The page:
I think Gatsby is going to make a good chunk of change no matter when it debuts. I’ve been a great fan of the 1974 adaptation starring Robert Redford and Mia Farrow and re-watch it from time to time. That script has many lines in it pulled directly from the novel. Speaking of Mia Farrow, Luhrmann has given her iconic role of Daisy to Carey Mulligan. I think Mulligan looks the part. I can’t wait to see how she does. Mia Farrow has this incredible, breathless voice; however, and I’ll forever related it to Daisy–Daisy and the unicorn from the animated classic The Last Unicorn. Now that was the best voice acting casting ever!

Two other reasons Gatsby‘s May release shouldn’t pose a problem are its actors and its director. Leonardo DiCaprio and Tobey Maguire are movie stars. They have loyal fans. They’ve also been best chums since forever, so it’ll be nice to watch them together. Baz Luhrmann also has a cult following. No other director would think to shoot a live action, historically set romance in 3D. In fact, he may be a little nuts. It’s a good kind of nuts, though.

Let’s check out some highlights from the official press release from Warner Bros. Pictures and Village Roadshow Pictures concerning the updated release date. May 10 is the date Americans and Canadians need to mark on their calendars, but international audiences don’t need to sweat. They get the film one week after.

Dan Fellman, President of Domestic Distribution for Warner Bros. Pictures, said,

Audiences have been looking forward to Baz Luhrmann’s film adaptation of one of the most beloved books of all time, and we felt this beautifully extravagant and dramatic film would be a perfect way for us to kick off our Summer slate.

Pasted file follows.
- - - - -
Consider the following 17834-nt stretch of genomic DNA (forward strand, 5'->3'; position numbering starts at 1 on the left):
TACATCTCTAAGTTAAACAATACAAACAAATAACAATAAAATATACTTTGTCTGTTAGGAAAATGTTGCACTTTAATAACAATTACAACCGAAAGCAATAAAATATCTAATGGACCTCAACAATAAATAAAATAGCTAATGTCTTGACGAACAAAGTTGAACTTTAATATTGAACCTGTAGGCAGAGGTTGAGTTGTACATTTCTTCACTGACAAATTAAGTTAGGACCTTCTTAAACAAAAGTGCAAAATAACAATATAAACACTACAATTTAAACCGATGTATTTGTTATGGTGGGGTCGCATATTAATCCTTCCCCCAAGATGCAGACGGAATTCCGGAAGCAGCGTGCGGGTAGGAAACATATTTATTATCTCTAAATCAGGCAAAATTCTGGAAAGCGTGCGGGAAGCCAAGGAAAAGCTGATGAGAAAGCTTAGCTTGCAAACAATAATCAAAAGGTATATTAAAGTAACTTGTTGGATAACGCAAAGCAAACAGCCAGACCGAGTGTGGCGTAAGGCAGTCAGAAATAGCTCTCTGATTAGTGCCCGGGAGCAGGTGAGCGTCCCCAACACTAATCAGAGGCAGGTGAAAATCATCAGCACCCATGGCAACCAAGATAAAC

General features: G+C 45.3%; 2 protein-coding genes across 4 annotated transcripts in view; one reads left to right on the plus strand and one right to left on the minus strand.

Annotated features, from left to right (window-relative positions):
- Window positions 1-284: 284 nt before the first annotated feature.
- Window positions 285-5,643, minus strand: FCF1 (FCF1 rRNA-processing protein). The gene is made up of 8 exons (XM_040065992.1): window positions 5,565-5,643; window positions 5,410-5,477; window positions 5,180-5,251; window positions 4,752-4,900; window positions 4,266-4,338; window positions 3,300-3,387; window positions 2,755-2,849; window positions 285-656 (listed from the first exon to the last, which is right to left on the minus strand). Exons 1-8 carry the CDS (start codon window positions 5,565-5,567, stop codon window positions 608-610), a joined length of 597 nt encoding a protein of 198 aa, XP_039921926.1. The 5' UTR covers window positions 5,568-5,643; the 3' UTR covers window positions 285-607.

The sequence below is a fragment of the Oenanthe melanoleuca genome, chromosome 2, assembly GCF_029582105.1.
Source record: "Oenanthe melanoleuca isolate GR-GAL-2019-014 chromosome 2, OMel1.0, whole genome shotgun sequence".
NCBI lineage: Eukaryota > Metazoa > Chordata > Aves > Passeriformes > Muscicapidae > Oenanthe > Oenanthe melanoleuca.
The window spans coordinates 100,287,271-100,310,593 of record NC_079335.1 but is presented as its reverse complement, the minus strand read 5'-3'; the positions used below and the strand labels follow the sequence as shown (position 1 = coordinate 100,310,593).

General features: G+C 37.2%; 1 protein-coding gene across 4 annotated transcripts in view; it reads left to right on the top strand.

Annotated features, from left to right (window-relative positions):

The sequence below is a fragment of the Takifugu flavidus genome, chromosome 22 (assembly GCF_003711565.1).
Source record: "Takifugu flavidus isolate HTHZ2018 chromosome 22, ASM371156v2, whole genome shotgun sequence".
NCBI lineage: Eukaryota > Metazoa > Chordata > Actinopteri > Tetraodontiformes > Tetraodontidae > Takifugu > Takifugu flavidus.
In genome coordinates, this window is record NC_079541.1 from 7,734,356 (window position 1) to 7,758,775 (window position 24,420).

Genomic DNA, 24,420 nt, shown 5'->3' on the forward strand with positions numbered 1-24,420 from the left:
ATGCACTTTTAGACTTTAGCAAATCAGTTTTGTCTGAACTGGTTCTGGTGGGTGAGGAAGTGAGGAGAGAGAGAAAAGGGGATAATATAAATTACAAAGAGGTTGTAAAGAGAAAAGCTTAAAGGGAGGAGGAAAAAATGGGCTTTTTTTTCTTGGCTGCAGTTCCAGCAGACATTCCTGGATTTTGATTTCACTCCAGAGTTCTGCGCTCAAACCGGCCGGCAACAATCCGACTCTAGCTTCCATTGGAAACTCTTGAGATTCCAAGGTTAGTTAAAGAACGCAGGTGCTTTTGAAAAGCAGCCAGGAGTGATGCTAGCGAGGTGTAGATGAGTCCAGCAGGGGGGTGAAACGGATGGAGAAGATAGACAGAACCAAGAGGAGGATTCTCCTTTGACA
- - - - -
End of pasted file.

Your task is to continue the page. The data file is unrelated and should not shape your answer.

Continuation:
Veronika Kwan Vandenberg, President of International Distribution, added,

Baz’s unique take on Gatsby is glitzy and glamorous, with his juxtaposition of the classic tale and contemporary themes hitting just the right note. This film should really add heat to the competitive Summer season.

Luhrmann writes, directs, and produces for the project.

Of course DiCaprio is Gatsby and Maguire is Nick Carraway, the point of view character who is a bit of a fish out of water as he joins rich New Yorkers in the spring of 1922, smack-dab in the time of jazz and excess. Gatsby is the richest and most mysterious and he takes an interest in Nick because Carraway is Daisy’s cousin. Daisy is the one who got away from Gatsby before he was the man he is today.

Joel Edgerton is Tom Buchanan, the man Daisy did marry. He’s got a bit of a mean streak. Isla Fisher will play Myrtle, Tom’s mistress, and Jason Clarke is George Wilson, Myrtle’s seemingly dim-witted mechanic husband. Elizabeth Debicki was cast as Jordan Baker, the love interest for Nick Carraway.

If you know Luhrmann’s films, you know he’s the king of spectacle. He re-teams with two-time Academy Award-winning production and costume designer Catherine Martin from Moulin Rouge! on the set of Gatsby. The music will come from Craig Armstrong.